Adaptive phenotypic and genetic variation in chickens: a landscape genomics approach

Project: PhD

Project Details


Smallholder chicken production is an integral part of tropical farming systems and contributes significantly to sustainable livelihoods. Performance of chickens in these systems is too low to meet the growing demands for meat and eggs. Unavailability of productive and adaptive breeds is a major constraint. Knowledge on phenotypic and genetic variation among populations contributes to the design of sustainable chicken genetic improvement and development programmes. I follow a landscape genomics approach and integrate genetic, phenotypic, and environmental information in my study design and statistical analyses. In the first part of this thesis, I aim to identify the environmental drivers of local adaptation and detect genomic footprints of natural selection in indigenous chickens. I use species distribution models (SDMs) to identify environmental predictors associated with habitat suitability for chickens. Based on higher level of matching between the presence of distinct phenotypes and availability of unique environmental niches, I classify the Ethiopian indigenous chicken populations into three ecotypes. I perform selection signatures analyses and redundancy analyses (RDA) at different analytical layers (considering gradient and agroecology) to identify candidate loci and genomic regions linked mainly with local adaptation. I show that Ethiopian chicken populations differentiated the most between gradients but selection pressures leading to adaptive variation are stronger between agroecologies. I indicate that environmental and phenotypic predictors are useful to explain genomic variation in Ethiopian indigenous chickens. I show that phenotypic distribution models (PDMs) such as boosted generalized additive models (GAMs) are valuable tools in animal breeding to integrate environmental and phenotypic information and to predict phenotypic values. In the second part of the thesis, I evaluate the performance of improved chicken breeds introduced into smallholder systems. I show that that agroecologies defined by SDMs improve model fit in GxE predictions. I utilize the concept of phenotypic plasticity to compare yield stability of improved chicken breeds. I show that two approaches of multi-environment breed performance analysis (MEPA), namely, additive main effects and multiplicative interaction models (AMMI) and linear mixed-effects models (LMM) are applicable in chicken to identify and recommend more productive and stable breeds. Together, I demonstrate how adaptive phenotypic and genetic variation can be exploited to enhance performance of chickens in smallholder systems.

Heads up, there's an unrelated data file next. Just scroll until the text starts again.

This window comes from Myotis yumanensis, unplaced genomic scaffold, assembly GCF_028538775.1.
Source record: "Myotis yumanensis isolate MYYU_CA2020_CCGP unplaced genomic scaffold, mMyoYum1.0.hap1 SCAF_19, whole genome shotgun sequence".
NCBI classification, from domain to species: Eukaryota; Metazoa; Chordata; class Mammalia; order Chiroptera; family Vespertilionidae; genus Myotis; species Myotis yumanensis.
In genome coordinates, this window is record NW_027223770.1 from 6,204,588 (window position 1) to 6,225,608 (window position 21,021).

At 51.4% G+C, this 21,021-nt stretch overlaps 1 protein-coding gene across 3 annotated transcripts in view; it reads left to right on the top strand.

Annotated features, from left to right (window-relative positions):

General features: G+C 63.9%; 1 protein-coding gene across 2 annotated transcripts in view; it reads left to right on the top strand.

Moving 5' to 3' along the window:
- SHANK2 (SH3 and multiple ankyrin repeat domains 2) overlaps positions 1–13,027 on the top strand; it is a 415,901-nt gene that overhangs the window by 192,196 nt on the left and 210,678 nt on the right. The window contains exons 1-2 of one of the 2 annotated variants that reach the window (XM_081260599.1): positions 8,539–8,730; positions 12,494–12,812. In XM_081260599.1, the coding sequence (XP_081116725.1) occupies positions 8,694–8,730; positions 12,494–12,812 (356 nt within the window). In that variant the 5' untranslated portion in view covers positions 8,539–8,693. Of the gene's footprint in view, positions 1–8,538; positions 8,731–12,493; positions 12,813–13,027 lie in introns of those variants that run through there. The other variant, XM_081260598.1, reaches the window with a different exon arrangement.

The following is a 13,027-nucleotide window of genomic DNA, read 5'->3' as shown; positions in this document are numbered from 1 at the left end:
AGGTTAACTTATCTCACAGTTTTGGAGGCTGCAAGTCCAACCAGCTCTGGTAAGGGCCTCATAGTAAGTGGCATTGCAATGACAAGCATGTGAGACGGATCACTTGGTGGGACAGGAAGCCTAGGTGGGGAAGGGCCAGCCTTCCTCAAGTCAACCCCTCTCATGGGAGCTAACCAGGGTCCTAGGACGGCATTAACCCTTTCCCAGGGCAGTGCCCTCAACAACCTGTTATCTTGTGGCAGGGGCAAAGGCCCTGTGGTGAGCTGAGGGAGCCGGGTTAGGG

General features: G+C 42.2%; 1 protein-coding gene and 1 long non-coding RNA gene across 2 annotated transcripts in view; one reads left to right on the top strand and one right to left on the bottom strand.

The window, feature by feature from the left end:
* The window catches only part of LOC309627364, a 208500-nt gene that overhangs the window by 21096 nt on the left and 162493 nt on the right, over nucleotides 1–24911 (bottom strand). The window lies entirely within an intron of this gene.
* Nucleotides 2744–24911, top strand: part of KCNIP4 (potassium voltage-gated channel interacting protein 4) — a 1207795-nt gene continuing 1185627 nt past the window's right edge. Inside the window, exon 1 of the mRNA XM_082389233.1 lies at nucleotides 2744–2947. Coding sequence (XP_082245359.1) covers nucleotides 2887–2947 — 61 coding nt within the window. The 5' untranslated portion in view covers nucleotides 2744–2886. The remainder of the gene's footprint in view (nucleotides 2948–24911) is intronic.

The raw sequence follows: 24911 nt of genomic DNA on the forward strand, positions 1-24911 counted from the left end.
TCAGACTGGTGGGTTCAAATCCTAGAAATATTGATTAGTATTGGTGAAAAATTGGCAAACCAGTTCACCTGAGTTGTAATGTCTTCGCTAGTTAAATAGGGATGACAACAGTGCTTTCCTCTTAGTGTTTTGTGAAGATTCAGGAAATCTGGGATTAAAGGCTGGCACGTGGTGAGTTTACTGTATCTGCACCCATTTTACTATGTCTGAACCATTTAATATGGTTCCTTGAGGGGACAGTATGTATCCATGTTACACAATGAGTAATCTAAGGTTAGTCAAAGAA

Effective start/end date18/04/1829/08/22


  • Tanzania
  • Ethiopia
  • Nigeria


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